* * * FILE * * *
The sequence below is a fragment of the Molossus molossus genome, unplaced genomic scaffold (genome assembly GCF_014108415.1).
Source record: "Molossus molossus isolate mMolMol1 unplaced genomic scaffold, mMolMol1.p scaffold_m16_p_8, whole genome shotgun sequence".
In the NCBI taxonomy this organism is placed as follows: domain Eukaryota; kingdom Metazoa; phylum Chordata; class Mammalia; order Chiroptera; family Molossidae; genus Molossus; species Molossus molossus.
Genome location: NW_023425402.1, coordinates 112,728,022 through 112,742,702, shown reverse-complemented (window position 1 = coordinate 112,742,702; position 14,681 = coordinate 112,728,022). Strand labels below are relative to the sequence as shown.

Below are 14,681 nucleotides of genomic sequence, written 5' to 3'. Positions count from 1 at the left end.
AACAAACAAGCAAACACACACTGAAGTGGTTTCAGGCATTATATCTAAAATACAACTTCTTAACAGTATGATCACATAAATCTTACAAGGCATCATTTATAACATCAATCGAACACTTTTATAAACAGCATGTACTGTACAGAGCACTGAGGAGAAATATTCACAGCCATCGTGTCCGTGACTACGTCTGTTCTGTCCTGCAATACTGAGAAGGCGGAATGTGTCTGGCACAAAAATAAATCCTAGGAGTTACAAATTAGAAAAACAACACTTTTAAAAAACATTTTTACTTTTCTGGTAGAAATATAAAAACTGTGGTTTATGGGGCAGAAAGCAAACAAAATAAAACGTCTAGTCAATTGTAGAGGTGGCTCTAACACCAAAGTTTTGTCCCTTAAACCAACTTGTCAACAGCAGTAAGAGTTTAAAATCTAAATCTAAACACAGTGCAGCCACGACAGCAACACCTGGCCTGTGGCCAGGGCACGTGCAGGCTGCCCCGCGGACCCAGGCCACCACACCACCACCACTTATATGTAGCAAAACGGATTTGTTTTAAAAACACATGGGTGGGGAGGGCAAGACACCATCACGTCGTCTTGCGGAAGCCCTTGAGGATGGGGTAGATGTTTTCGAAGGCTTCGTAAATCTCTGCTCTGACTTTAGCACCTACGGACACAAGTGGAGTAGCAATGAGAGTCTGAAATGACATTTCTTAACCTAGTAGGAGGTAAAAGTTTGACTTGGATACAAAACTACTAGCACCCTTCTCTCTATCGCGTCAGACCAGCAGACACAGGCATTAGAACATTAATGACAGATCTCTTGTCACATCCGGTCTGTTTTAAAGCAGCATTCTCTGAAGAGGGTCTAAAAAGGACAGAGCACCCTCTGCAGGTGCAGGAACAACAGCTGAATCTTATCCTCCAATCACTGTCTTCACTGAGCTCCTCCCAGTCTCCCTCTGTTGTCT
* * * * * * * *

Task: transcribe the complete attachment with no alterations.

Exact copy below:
The sequence below is a fragment of the Molossus molossus genome, unplaced genomic scaffold (genome assembly GCF_014108415.1).
Source record: "Molossus molossus isolate mMolMol1 unplaced genomic scaffold, mMolMol1.p scaffold_m16_p_8, whole genome shotgun sequence".
In the NCBI taxonomy this organism is placed as follows: domain Eukaryota; kingdom Metazoa; phylum Chordata; class Mammalia; order Chiroptera; family Molossidae; genus Molossus; species Molossus molossus.
Genome location: NW_023425402.1, coordinates 112,728,022 through 112,742,702, shown reverse-complemented (window position 1 = coordinate 112,742,702; position 14,681 = coordinate 112,728,022). Strand labels below are relative to the sequence as shown.

Below are 14,681 nucleotides of genomic sequence, written 5' to 3'. Positions count from 1 at the left end.
AACAAACAAGCAAACACACACTGAAGTGGTTTCAGGCATTATATCTAAAATACAACTTCTTAACAGTATGATCACATAAATCTTACAAGGCATCATTTATAACATCAATCGAACACTTTTATAAACAGCATGTACTGTACAGAGCACTGAGGAGAAATATTCACAGCCATCGTGTCCGTGACTACGTCTGTTCTGTCCTGCAATACTGAGAAGGCGGAATGTGTCTGGCACAAAAATAAATCCTAGGAGTTACAAATTAGAAAAACAACACTTTTAAAAAACATTTTTACTTTTCTGGTAGAAATATAAAAACTGTGGTTTATGGGGCAGAAAGCAAACAAAATAAAACGTCTAGTCAATTGTAGAGGTGGCTCTAACACCAAAGTTTTGTCCCTTAAACCAACTTGTCAACAGCAGTAAGAGTTTAAAATCTAAATCTAAACACAGTGCAGCCACGACAGCAACACCTGGCCTGTGGCCAGGGCACGTGCAGGCTGCCCCGCGGACCCAGGCCACCACACCACCACCACTTATATGTAGCAAAACGGATTTGTTTTAAAAACACATGGGTGGGGAGGGCAAGACACCATCACGTCGTCTTGCGGAAGCCCTTGAGGATGGGGTAGATGTTTTCGAAGGCTTCGTAAATCTCTGCTCTGACTTTAGCACCTACGGACACAAGTGGAGTAGCAATGAGAGTCTGAAATGACATTTCTTAACCTAGTAGGAGGTAAAAGTTTGACTTGGATACAAAACTACTAGCACCCTTCTCTCTATCGCGTCAGACCAGCAGACACAGGCATTAGAACATTAATGACAGATCTCTTGTCACATCCGGTCTGTTTTAAAGCAGCATTCTCTGAAGAGGGTCTAAAAAGGACAGAGCACCCTCTGCAGGTGCAGGAACAACAGCTGAATCTTATCCTCCAATCACTGTCTTCACTGAGCTCCTCCCAGTCTCCCTCTGTTGTCT